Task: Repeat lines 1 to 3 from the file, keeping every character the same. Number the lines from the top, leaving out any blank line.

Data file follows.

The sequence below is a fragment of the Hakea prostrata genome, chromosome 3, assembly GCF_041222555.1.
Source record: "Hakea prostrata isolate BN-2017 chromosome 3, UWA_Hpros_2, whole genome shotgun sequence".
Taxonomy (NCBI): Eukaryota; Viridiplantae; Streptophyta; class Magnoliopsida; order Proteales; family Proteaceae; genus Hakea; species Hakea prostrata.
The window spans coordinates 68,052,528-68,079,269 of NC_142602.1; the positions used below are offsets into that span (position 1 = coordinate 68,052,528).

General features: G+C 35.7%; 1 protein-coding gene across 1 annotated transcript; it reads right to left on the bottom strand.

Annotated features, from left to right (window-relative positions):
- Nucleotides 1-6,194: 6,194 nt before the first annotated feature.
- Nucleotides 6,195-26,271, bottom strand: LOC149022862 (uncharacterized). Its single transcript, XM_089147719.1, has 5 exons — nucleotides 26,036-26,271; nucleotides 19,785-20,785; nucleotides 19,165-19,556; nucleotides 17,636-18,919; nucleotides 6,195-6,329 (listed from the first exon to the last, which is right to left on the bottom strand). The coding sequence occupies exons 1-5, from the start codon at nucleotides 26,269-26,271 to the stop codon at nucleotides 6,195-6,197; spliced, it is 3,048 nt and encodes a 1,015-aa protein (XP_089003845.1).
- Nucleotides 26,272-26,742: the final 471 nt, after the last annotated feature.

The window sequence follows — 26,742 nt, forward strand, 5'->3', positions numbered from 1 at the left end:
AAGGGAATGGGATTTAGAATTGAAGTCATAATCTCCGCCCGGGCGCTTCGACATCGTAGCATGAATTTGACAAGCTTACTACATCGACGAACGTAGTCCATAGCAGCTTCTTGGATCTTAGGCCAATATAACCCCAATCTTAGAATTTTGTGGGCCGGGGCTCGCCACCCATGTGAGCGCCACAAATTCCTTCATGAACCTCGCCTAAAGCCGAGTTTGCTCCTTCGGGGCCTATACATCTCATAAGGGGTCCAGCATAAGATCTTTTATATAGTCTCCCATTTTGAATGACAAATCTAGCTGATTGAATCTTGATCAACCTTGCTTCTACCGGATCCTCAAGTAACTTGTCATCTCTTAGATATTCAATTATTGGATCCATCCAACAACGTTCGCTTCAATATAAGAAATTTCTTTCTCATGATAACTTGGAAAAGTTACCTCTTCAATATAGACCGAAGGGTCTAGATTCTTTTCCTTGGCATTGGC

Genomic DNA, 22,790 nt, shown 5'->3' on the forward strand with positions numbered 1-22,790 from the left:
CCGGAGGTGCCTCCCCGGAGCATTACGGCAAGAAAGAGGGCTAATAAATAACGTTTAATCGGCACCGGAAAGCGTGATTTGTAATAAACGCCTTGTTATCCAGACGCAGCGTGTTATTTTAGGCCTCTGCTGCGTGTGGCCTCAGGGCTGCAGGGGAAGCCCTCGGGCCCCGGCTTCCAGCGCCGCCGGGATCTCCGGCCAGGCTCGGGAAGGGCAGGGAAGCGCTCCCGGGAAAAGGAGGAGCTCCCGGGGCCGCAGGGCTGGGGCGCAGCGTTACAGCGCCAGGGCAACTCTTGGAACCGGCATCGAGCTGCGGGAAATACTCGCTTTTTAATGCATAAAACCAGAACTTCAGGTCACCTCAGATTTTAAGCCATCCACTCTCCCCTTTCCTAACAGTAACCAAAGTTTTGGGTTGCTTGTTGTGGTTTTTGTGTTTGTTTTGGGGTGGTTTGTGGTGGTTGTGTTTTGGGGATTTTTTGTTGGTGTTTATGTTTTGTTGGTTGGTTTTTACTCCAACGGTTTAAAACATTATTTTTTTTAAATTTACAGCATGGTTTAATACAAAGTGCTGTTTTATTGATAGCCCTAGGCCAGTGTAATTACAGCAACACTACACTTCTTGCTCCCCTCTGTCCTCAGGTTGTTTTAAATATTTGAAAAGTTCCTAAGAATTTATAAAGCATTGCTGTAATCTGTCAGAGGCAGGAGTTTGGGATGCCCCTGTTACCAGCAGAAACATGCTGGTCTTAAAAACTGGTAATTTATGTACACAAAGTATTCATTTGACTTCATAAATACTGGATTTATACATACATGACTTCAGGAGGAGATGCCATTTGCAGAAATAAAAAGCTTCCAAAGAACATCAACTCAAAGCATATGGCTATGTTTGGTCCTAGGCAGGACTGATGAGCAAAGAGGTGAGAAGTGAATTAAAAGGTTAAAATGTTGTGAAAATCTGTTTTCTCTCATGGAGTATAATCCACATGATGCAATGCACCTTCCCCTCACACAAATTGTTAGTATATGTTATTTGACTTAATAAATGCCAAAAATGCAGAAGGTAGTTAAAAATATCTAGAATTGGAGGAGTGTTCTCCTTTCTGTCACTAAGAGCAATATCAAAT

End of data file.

The sequence below is a fragment of the Hakea prostrata genome, chromosome 3, assembly GCF_041222555.1.
Source record: "Hakea prostrata isolate BN-2017 chromosome 3, UWA_Hpros_2, whole genome shotgun sequence".
Taxonomy (NCBI): Eukaryota; Viridiplantae; Streptophyta; class Magnoliopsida; order Proteales; family Proteaceae; genus Hakea; species Hakea prostrata.